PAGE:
‘Delete your period-tracking apps,’ reproductive rights experts say
As online reproductive health information is under attack, many pregnant-capable people are afraid that their privacy online is also at risk
When the U.S. Supreme Court overturned Roe v. Wade last month, it put an end to safe and legal abortions in many states across the country.
But experts say the ruling also will lead to safe and legal access to reproductive health information being limited in many areas.
Robin Marty, operations director of the West Alabama Women’s Center and author of “Handbook for a Post-Roe America,” said the decision from the six right-wing justices on the Supreme Court puts the nation in a “completely new landscape” when it comes to surveillance and legal concerns.
“It’s a landscape that I don’t think any of us could have imagined,” said Marty. “People need to be aware that this landscape is shifting literally every single day. We can provide possible rules for people to follow that will help them limit their exposure, but I think if the Supreme Court has taught us anything, it’s that there’s literally no rules and no precedents anymore. … We have already seen that precedents that have stood for decades are now just being tossed aside at a whim.”
The National Right to Life Committee (NRLC), a far-right, anti-abortion group, has already drafted legislation to propose to state legislatures that would ban the spread of information online that “encourages” abortions, including news media and abortion support groups. Marty said red states, like her home state of Alabama, are likely to pass this type of legislation.
As online reproductive health information is under attack, many pregnant-capable people are afraid that their privacy online is also at risk.
Apps that track menstrual cycles, text messages among friends and Google searches for abortion resources are among the types of online activities that could put pregnant people at risk, experts say. Tech companies mining and selling personal information or court-ordered seizes of devices could potentially be used as evidence to prosecute people who performed abortions, got abortions or helped someone get an abortion in some states.
The issue of privacy has state and national Democratic leaders taking note.
During a Friday press conference, a White House spokesperson said Americans in states with restricted abortion access should be “really careful” about period-tracking apps.
And in a recent interview with the Washington Post, Michigan Gov. Gretchen Whitmer said she told her daughters to delete their period-tracking apps after the draft Dobbs decision was leaked in May.
While period-tracking apps may be a concern and may put some personal information at-risk — and isn’t unprecedented in the U.S., even before Roe was overturned — Marty says that isn’t the greatest risk.
As people navigate a post-Roe America, especially in states where access to abortion is already banned or at risk, figuring out safe ways to seek out help is complicated.
“We aren’t just trying to protect ourselves from police and surveillance anymore,” Marty said. “We need to protect ourselves from neighbors, we need to protect ourselves from friends, we need to protect ourselves from strangers. Because the next realm of this is going to be all of these aiding and abetting charges, and they are charges that are going to be able to be introduced by any person, not just someone directly affected. That’s really, really scary.”
Abortion laws in Michigan and other states
The decision to overturn Roe has caused a chain reaction in states. Some states are implementing trigger laws to immediately ban abortions and are considering going further with travel bans and other measures. Some blue states are enshrining the right to abortion in their constitutions.
Abortion is still legal in Michigan, which has a Democratic governor and a GOP-controlled Legislature, but many issues are at play.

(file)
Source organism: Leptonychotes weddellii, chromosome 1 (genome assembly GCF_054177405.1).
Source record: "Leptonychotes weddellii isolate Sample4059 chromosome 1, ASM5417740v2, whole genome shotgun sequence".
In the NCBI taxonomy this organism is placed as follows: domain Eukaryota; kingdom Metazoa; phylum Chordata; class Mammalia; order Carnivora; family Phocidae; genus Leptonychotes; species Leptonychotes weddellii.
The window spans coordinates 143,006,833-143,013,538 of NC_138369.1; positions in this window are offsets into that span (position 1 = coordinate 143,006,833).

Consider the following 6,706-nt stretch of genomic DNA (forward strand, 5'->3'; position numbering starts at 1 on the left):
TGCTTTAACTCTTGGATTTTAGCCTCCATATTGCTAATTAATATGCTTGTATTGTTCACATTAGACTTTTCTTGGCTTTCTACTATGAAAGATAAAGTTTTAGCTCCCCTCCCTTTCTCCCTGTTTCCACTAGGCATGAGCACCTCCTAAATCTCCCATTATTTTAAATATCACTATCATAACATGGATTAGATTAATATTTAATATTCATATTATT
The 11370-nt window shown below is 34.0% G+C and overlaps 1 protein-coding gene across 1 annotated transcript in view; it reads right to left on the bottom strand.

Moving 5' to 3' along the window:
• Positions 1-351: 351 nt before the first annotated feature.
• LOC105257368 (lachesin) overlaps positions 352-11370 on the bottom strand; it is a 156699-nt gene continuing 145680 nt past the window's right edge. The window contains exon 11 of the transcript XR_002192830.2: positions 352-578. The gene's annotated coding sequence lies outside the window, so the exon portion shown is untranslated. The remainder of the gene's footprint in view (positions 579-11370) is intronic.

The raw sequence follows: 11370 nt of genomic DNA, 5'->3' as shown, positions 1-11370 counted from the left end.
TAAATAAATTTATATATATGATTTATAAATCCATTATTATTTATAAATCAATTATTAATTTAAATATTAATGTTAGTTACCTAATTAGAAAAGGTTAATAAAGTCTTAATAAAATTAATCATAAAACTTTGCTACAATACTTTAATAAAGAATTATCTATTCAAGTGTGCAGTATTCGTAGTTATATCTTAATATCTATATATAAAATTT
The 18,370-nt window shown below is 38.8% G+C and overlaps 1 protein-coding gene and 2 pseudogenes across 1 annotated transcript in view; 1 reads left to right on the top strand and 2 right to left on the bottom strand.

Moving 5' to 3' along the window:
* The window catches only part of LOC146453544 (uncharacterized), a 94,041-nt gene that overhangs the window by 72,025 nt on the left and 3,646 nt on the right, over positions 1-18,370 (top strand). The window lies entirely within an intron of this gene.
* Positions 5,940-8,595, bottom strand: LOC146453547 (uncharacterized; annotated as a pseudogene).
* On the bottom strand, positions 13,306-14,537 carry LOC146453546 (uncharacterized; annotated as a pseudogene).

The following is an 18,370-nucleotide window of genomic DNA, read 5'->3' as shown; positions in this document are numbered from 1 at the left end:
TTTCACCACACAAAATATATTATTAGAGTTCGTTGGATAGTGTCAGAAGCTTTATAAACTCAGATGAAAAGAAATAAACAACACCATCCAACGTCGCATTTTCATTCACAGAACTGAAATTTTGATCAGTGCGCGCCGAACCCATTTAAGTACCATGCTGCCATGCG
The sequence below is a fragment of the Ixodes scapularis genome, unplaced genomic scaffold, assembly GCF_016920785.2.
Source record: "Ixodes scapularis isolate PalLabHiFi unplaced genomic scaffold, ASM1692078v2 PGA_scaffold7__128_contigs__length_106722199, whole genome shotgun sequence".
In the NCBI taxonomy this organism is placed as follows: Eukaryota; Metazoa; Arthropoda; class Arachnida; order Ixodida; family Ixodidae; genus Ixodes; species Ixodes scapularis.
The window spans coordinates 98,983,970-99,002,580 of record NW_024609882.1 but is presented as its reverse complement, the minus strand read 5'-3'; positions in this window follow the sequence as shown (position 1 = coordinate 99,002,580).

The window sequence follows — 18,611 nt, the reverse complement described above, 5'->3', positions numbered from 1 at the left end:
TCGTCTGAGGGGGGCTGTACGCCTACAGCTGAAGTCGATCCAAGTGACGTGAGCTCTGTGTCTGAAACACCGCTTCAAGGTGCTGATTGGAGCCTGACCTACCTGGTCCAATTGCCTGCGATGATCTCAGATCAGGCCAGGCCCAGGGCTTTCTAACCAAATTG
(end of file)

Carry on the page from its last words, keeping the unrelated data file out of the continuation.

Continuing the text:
Michigan has an abortion ban from 1931 that is still on the books but is currently unenforceable after a Court of Claims judge ordered an injunction in the Planned Parenthood of Michigan lawsuit, which is seeking to make the abortion ban permanently unenforceable.
Whitmer also has filed a lawsuit to make the 1931 abortion ban unenforceable and enshrine the right to an abortion in the Michigan Constitution.
Another line of defense against the 91-year-old abortion ban is the Reproductive Freedom for All ballot initiative that seeks to protect reproductive freedom and Michiganders’ right to make and carry out decisions relating to pregnancy, including abortion, birth control, prenatal care, and childbirth. The group turned in signatures Monday to get the constitutional amendment on the Nov. 8 ballot.
And despite the injunction on the 1931 abortion ban, some county prosecutors in Michigan said they will enforce the ban now that Roe is overturned. Meanwhile, Democratic Attorney General Dana Nessel, who is named as the defendant in the Planned Parenthood lawsuit, said she will not prosecute anyone in Michigan for providing abortions and will not enforce the abortion ban.
What not to do as abortion surveillance ramps up
Many people have warned that period tracking apps could sell information about missed periods to private companies or the government, which could then be used against pregnant people seeking abortions.
Figuring out who you can trust and then communicating through safe and secure channels is going to be crucial for pregnant people seeking abortions in states where abortion isn’t legal, Marty said.
“It’s something as simple as texting a friend, or somebody that they think is a friend, or doing a Google search on a computer that gets seized, those are the things that are the most likely to get a person in trouble,” she said.
But the U.S. government has used missed periods to target pregnant capable people in the past.
“What we are experiencing right now is actually, for the most part, something that is only new to people who have privilege, who are white, and who have financial resources,” Marty said. “We are a population that is not used to this type of intense surveillance. … But this is the world that Black people and people of color, in general, have been living in forever.”
In March 2019, Scott Lloyd, former refugee resettlement chief and anti-abortion activist under former President Donald Trump, admitted to keeping track of the menstrual cycles of teen migrants who had reported being raped in an effort to stop them from getting abortions.
Later that year, the director of the Missouri state health department admitted to monitoring the menstrual cycles of Planned Parenthood patients to identify those who had “failed medical abortions.”